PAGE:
(1) For Boeing Model 747-100, 747-100B, 747-100B SUD, 747-200B, 747-200C, 747-200F, 747-300, 747-400, 747-400D, 747-400F, 747SR, and 747SP series airplanes: Rework the electrical bonding between the airplane structure and the pump housing of the outboard boost pumps in the main fuel tank, and do related investigative and Start Printed Page 37296applicable corrective actions. If any crack, corrosion, or damage is found during the open-hole high-frequency eddy current inspection specified in Boeing Special Attention Service Bulletin 747-28-2259, dated November 4, 2004: Before further flight, repair in accordance with a method approved by the Manager, Seattle Aircraft Certification Office (ACO), FAA; or in accordance with data meeting the certification basis of the airplane approved by an Authorized Representative for the Boeing Delegation Option Authorization Organization who has been authorized by the Manager, Seattle ACO, to make those findings. For a repair method to be approved, the approval must specifically reference this AD.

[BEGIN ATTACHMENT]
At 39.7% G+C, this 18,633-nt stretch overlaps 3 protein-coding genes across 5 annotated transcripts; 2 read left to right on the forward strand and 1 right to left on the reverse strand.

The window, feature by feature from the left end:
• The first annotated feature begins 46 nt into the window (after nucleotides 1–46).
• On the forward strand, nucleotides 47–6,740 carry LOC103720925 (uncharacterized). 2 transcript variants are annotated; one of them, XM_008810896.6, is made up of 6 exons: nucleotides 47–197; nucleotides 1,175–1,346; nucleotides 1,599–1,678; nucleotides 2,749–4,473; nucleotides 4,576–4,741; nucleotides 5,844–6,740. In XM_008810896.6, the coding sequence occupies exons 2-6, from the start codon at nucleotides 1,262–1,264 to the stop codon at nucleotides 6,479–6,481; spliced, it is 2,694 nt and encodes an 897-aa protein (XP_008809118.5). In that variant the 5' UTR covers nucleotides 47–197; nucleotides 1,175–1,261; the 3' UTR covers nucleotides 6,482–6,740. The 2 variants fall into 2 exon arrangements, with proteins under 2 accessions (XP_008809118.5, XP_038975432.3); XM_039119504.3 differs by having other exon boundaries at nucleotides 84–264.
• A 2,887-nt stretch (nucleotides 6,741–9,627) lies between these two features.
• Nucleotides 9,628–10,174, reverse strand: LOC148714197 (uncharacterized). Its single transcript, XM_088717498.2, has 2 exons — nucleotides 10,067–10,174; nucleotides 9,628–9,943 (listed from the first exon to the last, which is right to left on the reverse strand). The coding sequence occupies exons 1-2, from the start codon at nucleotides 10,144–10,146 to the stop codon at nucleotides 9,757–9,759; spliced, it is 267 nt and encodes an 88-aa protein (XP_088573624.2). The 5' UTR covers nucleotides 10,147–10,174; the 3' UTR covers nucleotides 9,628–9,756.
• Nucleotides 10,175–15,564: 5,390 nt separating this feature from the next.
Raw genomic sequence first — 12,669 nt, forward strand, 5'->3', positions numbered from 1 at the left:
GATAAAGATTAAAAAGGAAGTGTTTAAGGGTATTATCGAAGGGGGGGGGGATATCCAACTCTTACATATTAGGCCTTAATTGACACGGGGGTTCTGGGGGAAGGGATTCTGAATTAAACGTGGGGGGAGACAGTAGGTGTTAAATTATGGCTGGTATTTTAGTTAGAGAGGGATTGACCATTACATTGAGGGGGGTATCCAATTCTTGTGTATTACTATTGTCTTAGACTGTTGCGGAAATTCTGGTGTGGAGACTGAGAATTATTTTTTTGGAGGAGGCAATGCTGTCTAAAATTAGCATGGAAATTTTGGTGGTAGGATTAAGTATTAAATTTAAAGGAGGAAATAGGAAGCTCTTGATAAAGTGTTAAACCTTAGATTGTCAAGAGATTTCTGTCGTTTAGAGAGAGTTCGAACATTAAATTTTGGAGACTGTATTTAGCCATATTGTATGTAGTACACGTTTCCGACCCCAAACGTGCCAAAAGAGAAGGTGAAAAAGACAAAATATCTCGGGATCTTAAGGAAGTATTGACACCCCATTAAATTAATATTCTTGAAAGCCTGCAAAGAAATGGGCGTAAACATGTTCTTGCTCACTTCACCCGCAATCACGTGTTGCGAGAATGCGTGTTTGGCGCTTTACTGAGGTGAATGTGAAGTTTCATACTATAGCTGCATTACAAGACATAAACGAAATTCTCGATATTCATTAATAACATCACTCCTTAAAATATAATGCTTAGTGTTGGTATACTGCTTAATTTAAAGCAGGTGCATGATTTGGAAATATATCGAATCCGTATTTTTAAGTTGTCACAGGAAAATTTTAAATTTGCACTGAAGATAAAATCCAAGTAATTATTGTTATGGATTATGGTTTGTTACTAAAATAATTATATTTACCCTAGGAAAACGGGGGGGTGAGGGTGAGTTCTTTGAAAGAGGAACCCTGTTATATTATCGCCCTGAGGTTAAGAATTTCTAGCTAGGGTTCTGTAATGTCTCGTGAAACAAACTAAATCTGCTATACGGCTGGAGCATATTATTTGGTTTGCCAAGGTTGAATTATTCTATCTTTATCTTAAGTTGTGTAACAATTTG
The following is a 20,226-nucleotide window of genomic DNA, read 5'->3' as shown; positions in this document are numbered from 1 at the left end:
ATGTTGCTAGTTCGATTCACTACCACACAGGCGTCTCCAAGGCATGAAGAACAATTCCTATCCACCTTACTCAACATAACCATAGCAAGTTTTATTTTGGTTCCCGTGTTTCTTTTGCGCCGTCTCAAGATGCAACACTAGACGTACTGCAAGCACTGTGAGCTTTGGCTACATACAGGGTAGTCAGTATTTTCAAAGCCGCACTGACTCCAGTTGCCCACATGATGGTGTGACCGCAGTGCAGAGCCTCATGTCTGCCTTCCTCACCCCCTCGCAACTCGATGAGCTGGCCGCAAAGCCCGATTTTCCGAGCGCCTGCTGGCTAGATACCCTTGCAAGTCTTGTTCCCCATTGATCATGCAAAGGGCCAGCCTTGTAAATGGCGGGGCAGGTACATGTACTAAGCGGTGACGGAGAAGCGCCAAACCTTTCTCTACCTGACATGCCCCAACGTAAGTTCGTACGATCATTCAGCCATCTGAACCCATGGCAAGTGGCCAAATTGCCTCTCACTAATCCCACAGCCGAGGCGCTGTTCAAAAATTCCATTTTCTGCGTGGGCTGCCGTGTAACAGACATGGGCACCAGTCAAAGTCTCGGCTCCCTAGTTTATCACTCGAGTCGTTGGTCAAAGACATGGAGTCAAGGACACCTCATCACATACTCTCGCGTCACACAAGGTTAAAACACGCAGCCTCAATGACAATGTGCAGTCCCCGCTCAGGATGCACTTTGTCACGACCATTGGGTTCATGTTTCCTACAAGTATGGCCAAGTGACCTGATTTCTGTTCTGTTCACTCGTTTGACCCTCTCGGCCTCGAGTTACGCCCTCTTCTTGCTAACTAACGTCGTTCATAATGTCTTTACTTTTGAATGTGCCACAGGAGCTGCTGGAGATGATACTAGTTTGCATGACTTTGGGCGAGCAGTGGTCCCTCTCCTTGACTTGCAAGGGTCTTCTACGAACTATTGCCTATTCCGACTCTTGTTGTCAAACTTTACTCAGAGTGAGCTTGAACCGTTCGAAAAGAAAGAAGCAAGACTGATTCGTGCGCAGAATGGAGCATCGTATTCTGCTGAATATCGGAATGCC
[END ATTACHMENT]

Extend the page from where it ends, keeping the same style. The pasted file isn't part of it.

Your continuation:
(2) For Boeing Model 767-200, -300, -300F, and -400ER series airplanes: Rework the electrical bonding between the airplane structure and the pump housing of the override/jettison pumps in the left and right wing center auxiliary fuel tanks, and do the related investigative and applicable corrective actions.

Alternative Methods of Compliance (AMOCs)

(g) The Manager, Seattle ACO, FAA, has the authority to approve AMOCs for this AD, if requested in accordance with the procedures found in 14 CFR 39.19.

Start Signature

Issued in Renton, Washington, on June 21, 2005.

Ali Bahrami,

Manager, Transport Airplane Directorate, Aircraft Certification Service.

End Signature End Part End Supplemental Information

[FR Doc. 05-12840 Filed 6-28-05; 8:45 am]